No bail for teen burglar

Two burglaries, boat theft and ganja offences admitted

Eric Dexter Evans, 17, was remanded in custody on Tuesday, although his attorney brought a proposed schedule of school and work experience to court to show how Evans could use his time until sentencing.

Chief Magistrate Nova Hall refused bail and asked for an early social inquiry report so that sentencing could take place on 17 January. Coincidentally, that date is Evans’ 18th birthday.

Minutes earlier, Evans had elected to have all of his matters dealt with in Summary Court and he entered all guilty pleas.

According to a summary of facts set out by Crown Counsel Elisabeth Lees last week, a boat was stolen on 24 November from a dock on Patrick’s Island where it had been moored. The owner was informed that someone resembling Evans had been seen on board the vessel, a 3500 Ocean Runner with a 25 horsepower Mercury engine. Its value 
was $9,200.

The next day, 25 November, police were called by a member of Evans’ family regarding drug offences. They attended and Evans admitted possession and consumption of ganja. Spoken to about the boat, he said he had taken it for a joy ride. Evans was given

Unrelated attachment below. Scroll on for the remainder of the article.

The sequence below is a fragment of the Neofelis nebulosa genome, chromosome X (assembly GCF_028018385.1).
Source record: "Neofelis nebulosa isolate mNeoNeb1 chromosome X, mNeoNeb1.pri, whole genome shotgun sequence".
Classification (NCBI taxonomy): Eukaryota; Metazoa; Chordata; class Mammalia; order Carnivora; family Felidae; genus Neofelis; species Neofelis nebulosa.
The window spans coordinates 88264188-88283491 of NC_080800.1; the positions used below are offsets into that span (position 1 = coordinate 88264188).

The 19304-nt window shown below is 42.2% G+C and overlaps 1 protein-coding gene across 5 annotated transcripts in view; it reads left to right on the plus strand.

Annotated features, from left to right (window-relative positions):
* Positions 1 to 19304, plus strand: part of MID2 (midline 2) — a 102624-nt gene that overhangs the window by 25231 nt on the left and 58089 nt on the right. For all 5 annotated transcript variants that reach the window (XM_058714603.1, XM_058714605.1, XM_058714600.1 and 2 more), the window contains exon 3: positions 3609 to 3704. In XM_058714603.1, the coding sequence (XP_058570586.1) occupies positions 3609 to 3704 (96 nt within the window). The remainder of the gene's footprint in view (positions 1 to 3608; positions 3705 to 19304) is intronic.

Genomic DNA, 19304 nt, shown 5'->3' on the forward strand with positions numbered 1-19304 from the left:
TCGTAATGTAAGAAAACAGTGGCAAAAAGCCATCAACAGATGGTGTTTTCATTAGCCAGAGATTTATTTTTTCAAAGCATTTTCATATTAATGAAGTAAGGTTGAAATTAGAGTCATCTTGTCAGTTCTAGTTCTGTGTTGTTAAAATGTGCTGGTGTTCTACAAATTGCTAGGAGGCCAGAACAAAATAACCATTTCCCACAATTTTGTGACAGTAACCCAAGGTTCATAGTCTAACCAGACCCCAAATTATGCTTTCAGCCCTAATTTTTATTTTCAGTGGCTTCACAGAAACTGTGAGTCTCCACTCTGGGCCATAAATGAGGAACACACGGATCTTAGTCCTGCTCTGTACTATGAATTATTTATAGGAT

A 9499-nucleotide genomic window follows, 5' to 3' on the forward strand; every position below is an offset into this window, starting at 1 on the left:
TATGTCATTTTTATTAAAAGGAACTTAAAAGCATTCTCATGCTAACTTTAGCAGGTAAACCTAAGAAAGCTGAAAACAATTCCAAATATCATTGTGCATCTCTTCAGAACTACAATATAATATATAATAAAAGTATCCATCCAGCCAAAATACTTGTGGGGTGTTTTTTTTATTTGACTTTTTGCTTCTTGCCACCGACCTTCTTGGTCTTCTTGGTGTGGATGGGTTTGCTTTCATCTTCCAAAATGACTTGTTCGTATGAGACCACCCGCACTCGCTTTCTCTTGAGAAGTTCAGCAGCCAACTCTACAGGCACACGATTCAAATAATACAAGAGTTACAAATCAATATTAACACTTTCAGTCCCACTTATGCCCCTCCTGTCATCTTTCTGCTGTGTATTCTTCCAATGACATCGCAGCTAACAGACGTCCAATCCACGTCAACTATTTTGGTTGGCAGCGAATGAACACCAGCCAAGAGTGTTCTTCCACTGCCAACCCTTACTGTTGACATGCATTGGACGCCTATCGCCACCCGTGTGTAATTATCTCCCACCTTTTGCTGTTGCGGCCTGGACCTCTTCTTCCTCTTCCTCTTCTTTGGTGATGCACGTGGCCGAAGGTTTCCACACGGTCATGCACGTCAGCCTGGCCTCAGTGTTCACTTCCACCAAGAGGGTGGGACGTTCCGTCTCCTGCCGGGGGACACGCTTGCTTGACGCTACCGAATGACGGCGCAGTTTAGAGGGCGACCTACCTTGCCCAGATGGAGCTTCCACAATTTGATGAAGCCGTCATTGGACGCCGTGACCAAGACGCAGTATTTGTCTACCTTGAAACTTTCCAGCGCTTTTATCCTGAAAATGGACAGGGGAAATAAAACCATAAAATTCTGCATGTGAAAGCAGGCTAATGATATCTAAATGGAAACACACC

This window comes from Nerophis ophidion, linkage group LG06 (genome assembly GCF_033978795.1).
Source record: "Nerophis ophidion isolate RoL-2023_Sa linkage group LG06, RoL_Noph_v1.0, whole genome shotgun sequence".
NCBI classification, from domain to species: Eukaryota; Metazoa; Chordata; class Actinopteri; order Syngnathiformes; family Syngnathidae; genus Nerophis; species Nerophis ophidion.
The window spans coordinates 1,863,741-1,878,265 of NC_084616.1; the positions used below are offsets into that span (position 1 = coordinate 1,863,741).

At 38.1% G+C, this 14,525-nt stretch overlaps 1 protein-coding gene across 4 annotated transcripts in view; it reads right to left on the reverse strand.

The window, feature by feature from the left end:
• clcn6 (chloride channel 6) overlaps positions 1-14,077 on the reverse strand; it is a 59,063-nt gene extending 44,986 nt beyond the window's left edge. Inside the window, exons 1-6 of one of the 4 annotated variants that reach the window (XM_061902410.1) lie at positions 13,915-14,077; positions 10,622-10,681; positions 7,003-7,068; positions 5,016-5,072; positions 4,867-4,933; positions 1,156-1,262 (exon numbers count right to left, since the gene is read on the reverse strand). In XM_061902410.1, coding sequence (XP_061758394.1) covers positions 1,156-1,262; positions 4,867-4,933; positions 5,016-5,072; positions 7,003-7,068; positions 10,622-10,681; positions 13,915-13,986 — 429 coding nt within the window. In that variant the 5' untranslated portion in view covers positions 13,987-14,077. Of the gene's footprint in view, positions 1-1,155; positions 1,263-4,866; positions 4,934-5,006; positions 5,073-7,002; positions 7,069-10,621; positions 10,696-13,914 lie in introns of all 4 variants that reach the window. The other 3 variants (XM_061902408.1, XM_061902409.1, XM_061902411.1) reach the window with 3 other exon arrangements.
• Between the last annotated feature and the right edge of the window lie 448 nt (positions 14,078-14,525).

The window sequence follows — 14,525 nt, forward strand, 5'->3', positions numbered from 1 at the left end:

police bail.

On 1 December, a residence in Evans’ neighbourhood was burgled after a screen was taken out of a kitchen window. An Xbox valued at $325 and an iPod valued at $179 were reported stolen. Suspicion fell on Evans and he was spoken to. He initially denied the offence, but then admitted it and the items were recovered 
from his home.

As officers searched his home, they also recovered items from another burglary, which had occurred on 24 November at a residence in the South Sound area. Evans admitted removing a screen and entering at the rear of the house, then breaking a lock on a bedroom door to steal a watch valued at $280 and a camcorder valued at $550. Ms Lees objected to bail on the basis that the defendant was likely to continue offending.

Attorney John Furniss indicated that Evans was having certain problems at home, but he could stay with another relative.

The magistrate pointed out that one offence had been committed while on bail for another and bail is not an entitlement for an offence such as burglary.

She said she was unclear how conflict with a family member would cause this type of offending and she did not see how a change of address would affect his behaviour.

Comments are closed.